It's great news that a handful of women are expected to be among the Afghan leaders meeting under UN auspices in Bonn, Tuesday, to plan for their country's future. But the campaign to empower Afghan women as full members of their society - including to restore to them powers they already had back in the 1970s - will still be a long one.
The United States must place a continued and serious focus on this campaign. On Nov. 19, Secretary of State Colin Powell underlined the administration's commitment to working to ensure that the women of Afghanistan, "have a place in their future government." That's a good start. But let's make sure the role allowed to Afghan women is not just decorative, or symbolic. After all, Afghan women community leaders have skills in building and sustaining community life that their country desperately needs if it is ever to see a hope-filled peace.
Empowering Afghan women is not a matter of granting them any special or slightly patronizing "favors." It is, rather, to give all Afghans - male and female - the best chance they have to shake off their lengthy legacy of civil strife, impoverishment, and despair. Everywhere around the world, in recent years, the lesson has become clear: Societies that support women's rights and empower women in leadership roles are more likely to achieve better lives for their people, and more likely to be at peace, than those that oppress women.
Afghanistan's own recent history underlines the tragic underside of that lesson. "For the last 20 years of my life," one Afghan woman leader recently told the UN Security Council, "the leadership of men has only brought war and suffering."
Yes, the Taliban were particularly bad in this regard. But many of our current military "allies" in Afghanistan are not much better than the Taliban in the way they treat women. That's why the US, the UN, and other allies need to keep the pressure up on women's empowerment. And that's why, in addition to talking to the same-old, same-old Afghan "warlords," our diplomats also need to work proactively and supportively with the country's many female community organizers and leaders: people who toiled against unbelievably tough odds to ensure the survival of families and communities while, too often, the men were away from home, fighting.
If Afghan women are included as full participants at the peace table, they will most likely strengthen the constituency there that is planning - once the Taliban and Al Qaeda are no longer a threat - for a thorough demobilization of the military element in their society. These women, like women in war-plagued countries everywhere, have lived with the consequences when resources needed to meet basic community needs such as food, housing, or healthcare are swallowed up instead by the military. And they have seen firsthand how excessive militarization added to, rather than subtracted from, everyone's sense of chronic insecurity.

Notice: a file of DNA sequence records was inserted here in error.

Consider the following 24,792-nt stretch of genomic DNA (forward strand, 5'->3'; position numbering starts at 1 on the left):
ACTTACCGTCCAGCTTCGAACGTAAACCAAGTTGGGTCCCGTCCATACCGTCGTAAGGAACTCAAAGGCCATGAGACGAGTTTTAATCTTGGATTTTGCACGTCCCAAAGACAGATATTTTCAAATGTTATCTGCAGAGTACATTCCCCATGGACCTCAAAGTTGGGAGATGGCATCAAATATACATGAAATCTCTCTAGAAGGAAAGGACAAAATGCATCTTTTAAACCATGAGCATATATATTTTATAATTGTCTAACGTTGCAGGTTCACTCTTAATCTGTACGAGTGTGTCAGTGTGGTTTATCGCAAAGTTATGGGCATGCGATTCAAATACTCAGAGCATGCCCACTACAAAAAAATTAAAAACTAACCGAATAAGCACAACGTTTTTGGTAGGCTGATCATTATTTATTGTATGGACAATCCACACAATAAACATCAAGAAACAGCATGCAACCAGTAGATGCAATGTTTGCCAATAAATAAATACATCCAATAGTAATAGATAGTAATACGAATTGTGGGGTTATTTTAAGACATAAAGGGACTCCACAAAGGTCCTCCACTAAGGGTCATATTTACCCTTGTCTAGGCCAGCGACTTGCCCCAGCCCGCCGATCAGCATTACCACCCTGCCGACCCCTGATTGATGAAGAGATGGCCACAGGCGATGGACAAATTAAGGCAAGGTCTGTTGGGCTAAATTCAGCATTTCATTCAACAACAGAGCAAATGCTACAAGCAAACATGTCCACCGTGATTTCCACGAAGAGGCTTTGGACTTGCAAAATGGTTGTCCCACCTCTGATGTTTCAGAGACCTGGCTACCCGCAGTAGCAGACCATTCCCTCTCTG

True, Afghanistan will need plenty of visionary male leaders - as well as massive international support - if it is ever to turn from the path of war to that of security, development, and peace. But Afghan women leaders will play a special role in helping to bring hope and peace to their country - and the time to start empowering them to do that is now. During the coming weeks and months, here's what President Bush and other world leaders should do:
Continue meeting with respected Afghan women leaders - at all levels, including the highest. Afghan women should be included in mixed-gender leadership meetings, as well as, possibly, some women-only meetings. And if their menfolk object to such meetings? Tough! This is the way the international community (that is, after all, helping free all Afghans from the curse of the Taliban) intends to operate in the 21st century.
Definitely, reject the findings of any supposed Afghan popular consultations from which the views and votes of women have been excluded. Women's voices must always be sought, always included.
Make awareness of gender issues an integral part of all peacekeeping and aid efforts. The UN's Afghanistan team needs urgently to fill the long-empty post of gender adviser. Washington's Afghanistan team needs to appoint its own high-level gender adviser - and then listen to her carefully.
Channel significant resources to female-empowerment programs at all levels. Girls and young women need special help in education. Groups distributing aid should work with, and help to strengthen, women's mutual-support and political networks in all Afghan communities.
Use the winter months, while physical and political rebuilding are still difficult, to brainstorm with Afghan women on how they want their society rebuilt and how they want to contribute to that.
Plan for broad training in productive skills for the millions of Afghans who either have not had recent access to the workplace (women), or have acquired skills only in military arts (men). Demobilization and empowerment of women are parallel processes, and the groundwork for them can be laid now.
Budget serious bucks for all the above.
A tall order? Yes. Intrusive? Maybe.
But we have a historic opportunity to help Afghans shake off the shackles of their recent past - shackles of distrust, poverty, militarization, and misogyny. Either we work proactively with Afghan women and men to shake off those ills - or else, five or 10 years ahead, what further horrors should we expect for (and from) Afghanistan?
Helena Cobban is a veteran journalist and author of five books on international issues.